The Wheel’s Monthly Pop-Ups Provide Standing Opportunities to Experience Fine Dining with Strangers

A dinner at The Wheel is something really special and not to be missed, as hard as a spot may be to secure

click to enlarge Tagliolini with crab prosecco fondue and a tomato tarragon broth and - a salad with strawberries - Photo: Hailey Bollinger
Photo: Hailey Bollinger
Tagliolini with crab prosecco fondue and a tomato tarragon broth and a salad with strawberries

Everyone should have the opportunity to dine with really exquisite strangers. I’ve had that opportunity just three times in my life and yet it is one of my favorite things to do — to attend an intimate coursed dinner with communal seating and an unknown guest list. It transforms going out to eat into an artful experience. 

Now, one cannot usually decide on a whim to attend one of these dinners as they are typically offered in a pop-up fashion, however Chrissy Antenucci has turned this concept into a mainstay of her business at The Wheel in Oakley. And that means there are now standing opportunities for many to experience a pop-up dinner party — if they can RSVP quickly enough, that is.

When Antenucci first decided to open a restaurant, she ran into issues with zoning restraints and other snags and decided to turn her space into a carry-out spot instead. It was only during construction that she started hosting pop-up dinners to somewhat work against the time it was taking to get The Wheel up and running. The private dinners, spread by word of mouth, email and social media, grew in such popularity that she decided they would be an ongoing part of her business plan, a way to spin a positive outcome from her obstacles. 

What most people were interested in was the unique twist of going out to eat in a seemingly nondescript “restaurant.” The Wheel, which is located in a storefront next to a handful of brick apartment buildings at the end of Brotherton Road, is easy to overlook. By day, it is a sandwich, pasta and pizza carry-out, but by night it transforms into a space where 20 people come together to sit across from one another to be served five courses of Antenucci’s choosing and preparing. And the latter is the most amazing part.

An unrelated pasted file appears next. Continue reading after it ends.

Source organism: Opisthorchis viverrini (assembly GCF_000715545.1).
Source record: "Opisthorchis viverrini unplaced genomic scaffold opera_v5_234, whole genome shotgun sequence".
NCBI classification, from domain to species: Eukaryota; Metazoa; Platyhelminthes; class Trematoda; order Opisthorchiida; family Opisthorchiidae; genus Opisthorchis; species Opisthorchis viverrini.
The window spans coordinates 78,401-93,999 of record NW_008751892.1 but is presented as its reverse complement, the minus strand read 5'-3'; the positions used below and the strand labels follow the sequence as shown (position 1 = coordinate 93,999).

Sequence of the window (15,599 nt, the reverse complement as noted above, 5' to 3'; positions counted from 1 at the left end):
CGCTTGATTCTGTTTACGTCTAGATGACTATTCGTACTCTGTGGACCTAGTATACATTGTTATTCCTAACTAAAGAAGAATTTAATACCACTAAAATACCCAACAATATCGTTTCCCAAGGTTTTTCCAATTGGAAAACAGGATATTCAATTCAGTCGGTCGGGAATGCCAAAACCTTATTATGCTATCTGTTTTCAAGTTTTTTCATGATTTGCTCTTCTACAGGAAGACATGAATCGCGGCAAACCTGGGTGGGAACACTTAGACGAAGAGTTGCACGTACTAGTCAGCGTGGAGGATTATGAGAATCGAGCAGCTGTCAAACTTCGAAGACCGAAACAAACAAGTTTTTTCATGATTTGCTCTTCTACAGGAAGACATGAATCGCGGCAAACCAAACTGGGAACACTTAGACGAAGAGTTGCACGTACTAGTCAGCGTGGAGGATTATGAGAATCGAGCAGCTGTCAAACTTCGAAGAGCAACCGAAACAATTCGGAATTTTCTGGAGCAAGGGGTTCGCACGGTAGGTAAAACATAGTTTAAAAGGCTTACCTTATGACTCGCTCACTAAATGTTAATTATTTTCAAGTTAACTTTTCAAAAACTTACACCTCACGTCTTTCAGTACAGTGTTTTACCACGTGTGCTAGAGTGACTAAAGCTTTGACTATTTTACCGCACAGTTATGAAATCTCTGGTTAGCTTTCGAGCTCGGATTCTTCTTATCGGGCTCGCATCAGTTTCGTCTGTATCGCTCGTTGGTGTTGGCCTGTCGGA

My husband and I secured two highly sought-after spots one wildly rainy night in April. I went in that evening with high expectations. I had been hearing all about these dinners for months. My husband had previously attended a private party and all he said when he came home that night was, “You’re going to love it; out of this world. After that rainy April date night, all I can say is that he was absolutely right. 

Upon arrival, we were seated across from one another near the center of the table. To my left, a married couple from Indian Hill who were waiting on two other couples to complete their party of six. To my right, a recently retired Duke Energy engineer who was in town from North Carolina visiting her daughter. We exchanged pleasantries and personal experiences with both of our flanked parties, all the while pouring each other glasses from our own brought bottles of wine. Then the courses started.

The antipasti was a fresh pea soup with ramp frittata and truffle focaccia. Antenucci acknowledged it was the persistent rain that day that served as the impetus for starting with soup. This bowl was creamy and pungent and promising. A bit of each component individually was good, but a bite heavy with the ramp frittata and the green base of the soup was the most impactful. I would have been down for two frittatas in my bowl because they were very, very good.